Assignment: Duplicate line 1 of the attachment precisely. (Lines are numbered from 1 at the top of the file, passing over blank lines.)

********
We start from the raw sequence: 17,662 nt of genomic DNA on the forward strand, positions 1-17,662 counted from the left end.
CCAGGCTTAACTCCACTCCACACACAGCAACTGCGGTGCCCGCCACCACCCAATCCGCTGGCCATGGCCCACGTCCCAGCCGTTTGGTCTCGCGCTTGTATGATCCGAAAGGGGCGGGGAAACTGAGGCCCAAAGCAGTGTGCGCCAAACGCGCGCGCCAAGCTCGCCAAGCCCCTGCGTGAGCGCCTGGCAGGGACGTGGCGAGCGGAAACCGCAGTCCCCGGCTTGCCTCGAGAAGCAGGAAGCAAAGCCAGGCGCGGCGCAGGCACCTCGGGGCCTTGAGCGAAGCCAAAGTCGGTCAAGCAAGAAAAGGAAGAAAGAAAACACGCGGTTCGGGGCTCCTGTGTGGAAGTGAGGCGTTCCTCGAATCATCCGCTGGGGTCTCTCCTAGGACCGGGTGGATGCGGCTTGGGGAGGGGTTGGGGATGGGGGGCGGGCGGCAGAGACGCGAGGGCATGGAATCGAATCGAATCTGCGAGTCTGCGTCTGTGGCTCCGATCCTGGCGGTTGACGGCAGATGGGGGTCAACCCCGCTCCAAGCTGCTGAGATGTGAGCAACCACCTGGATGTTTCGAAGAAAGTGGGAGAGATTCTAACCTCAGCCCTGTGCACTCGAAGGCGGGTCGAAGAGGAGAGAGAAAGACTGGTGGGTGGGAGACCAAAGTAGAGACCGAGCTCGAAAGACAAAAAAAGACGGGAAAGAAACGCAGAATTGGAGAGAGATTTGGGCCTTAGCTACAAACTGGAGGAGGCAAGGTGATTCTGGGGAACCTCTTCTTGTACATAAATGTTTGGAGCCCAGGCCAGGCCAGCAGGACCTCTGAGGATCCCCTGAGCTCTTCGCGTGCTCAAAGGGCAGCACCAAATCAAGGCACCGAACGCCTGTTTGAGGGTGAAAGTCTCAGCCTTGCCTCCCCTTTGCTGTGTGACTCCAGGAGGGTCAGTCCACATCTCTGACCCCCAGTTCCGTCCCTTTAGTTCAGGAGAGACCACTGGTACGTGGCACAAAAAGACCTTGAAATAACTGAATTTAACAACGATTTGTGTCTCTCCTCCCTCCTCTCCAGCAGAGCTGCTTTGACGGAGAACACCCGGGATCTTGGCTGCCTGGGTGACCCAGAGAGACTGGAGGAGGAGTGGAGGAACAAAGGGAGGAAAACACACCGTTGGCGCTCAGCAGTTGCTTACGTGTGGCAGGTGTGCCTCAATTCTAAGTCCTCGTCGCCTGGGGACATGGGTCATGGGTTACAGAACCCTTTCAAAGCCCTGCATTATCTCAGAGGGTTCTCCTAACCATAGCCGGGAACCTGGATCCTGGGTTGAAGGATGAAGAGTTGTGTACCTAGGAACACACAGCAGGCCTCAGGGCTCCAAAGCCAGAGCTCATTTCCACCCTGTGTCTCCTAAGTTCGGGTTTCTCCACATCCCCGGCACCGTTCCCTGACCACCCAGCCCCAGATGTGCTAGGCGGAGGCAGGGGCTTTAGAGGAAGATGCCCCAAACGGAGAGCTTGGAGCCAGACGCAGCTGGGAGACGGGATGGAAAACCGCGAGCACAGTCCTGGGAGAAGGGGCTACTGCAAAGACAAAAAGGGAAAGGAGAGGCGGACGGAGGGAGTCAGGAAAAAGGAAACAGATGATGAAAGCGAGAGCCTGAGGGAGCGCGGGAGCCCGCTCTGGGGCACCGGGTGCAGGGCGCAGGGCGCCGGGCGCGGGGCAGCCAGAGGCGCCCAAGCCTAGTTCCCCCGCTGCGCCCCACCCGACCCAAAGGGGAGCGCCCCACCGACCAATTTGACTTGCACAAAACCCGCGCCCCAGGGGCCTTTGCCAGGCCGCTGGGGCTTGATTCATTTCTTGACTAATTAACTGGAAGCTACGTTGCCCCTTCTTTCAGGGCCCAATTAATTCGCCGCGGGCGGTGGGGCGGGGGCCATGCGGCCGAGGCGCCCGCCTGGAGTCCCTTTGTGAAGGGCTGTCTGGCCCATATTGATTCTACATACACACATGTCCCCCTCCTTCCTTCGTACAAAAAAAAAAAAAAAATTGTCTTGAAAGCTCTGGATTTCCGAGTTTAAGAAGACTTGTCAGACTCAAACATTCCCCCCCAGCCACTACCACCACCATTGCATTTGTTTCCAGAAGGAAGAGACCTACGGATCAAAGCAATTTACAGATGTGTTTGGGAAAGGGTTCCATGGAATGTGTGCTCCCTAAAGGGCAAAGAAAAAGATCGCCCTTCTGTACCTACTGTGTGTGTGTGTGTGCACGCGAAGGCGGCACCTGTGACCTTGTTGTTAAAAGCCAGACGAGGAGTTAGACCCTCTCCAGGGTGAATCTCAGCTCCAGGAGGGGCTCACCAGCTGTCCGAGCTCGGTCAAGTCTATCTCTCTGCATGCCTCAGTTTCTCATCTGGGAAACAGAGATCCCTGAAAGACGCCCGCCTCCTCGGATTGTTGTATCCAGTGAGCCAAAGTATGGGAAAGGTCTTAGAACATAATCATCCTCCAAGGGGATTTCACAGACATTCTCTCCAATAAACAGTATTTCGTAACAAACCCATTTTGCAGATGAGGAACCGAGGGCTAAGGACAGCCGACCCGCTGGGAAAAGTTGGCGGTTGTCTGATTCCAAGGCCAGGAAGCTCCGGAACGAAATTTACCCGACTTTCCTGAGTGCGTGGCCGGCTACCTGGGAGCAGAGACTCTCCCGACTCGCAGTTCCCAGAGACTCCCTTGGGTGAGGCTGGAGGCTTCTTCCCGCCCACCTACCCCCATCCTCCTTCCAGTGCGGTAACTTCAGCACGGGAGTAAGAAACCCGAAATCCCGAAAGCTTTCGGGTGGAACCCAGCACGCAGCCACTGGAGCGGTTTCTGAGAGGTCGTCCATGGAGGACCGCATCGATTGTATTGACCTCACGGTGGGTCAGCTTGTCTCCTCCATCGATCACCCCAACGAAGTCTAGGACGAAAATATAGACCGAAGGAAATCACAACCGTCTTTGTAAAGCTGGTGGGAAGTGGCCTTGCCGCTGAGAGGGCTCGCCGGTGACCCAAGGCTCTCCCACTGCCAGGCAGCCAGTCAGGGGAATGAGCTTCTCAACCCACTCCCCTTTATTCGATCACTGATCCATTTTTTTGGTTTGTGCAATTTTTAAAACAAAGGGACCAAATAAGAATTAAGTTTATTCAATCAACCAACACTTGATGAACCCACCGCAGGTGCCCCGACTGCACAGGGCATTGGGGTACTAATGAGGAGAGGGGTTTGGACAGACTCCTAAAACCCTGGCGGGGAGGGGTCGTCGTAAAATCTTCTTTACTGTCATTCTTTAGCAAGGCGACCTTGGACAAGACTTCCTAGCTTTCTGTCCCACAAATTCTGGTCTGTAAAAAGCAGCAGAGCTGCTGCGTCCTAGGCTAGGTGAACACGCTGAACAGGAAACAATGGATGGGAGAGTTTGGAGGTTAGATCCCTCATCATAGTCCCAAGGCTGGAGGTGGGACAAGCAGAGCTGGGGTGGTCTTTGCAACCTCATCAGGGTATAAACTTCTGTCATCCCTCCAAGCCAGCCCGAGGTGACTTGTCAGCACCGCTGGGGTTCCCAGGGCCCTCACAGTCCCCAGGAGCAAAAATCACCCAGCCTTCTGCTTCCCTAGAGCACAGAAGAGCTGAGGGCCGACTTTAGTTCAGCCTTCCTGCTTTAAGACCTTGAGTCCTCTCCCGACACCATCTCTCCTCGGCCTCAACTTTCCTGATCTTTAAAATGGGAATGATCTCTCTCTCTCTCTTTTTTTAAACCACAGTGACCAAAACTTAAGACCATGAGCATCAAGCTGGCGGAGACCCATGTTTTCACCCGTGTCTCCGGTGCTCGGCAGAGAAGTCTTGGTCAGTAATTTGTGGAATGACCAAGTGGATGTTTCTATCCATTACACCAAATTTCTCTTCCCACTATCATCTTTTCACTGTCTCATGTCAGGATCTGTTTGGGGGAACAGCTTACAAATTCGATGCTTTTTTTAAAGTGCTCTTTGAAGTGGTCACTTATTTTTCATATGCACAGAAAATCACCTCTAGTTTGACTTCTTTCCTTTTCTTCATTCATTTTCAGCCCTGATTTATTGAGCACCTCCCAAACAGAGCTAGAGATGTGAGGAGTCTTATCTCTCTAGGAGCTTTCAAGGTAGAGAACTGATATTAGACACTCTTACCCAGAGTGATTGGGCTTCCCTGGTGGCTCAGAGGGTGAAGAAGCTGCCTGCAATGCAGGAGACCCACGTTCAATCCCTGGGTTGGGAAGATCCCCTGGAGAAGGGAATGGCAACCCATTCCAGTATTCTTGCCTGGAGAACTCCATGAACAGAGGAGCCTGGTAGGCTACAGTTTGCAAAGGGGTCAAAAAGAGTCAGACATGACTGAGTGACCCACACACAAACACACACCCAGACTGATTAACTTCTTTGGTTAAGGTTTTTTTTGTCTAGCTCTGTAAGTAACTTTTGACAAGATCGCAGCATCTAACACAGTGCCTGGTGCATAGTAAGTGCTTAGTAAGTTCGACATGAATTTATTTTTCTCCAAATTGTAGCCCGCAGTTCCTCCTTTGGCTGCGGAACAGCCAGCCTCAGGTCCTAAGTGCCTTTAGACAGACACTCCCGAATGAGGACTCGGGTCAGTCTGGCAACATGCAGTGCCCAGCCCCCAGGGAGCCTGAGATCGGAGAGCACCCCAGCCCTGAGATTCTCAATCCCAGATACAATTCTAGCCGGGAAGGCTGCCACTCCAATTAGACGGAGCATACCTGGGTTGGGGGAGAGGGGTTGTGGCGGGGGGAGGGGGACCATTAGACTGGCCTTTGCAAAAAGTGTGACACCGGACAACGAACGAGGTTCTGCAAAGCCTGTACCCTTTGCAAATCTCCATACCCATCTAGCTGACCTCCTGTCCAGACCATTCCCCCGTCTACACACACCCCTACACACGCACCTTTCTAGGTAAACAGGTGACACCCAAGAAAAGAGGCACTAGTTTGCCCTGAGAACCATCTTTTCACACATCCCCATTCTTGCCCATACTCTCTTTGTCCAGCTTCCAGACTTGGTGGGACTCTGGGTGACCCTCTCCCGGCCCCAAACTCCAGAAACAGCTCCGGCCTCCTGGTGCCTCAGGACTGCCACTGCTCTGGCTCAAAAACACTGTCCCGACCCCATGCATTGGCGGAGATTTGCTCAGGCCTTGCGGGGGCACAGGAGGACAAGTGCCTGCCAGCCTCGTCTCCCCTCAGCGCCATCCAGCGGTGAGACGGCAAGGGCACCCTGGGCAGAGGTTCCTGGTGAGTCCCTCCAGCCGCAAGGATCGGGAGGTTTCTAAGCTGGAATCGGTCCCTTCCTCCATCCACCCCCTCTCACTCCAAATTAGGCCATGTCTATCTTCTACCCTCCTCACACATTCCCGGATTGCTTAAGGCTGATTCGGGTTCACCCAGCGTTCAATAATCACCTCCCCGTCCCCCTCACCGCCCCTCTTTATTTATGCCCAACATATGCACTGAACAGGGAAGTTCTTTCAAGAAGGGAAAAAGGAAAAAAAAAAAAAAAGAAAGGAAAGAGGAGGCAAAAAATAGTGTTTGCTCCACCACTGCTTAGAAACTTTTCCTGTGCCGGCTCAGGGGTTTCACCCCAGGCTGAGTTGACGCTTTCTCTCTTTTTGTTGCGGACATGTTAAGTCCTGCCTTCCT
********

We start from the raw sequence: 17,662 nt of genomic DNA on the forward strand, positions 1-17,662 counted from the left end.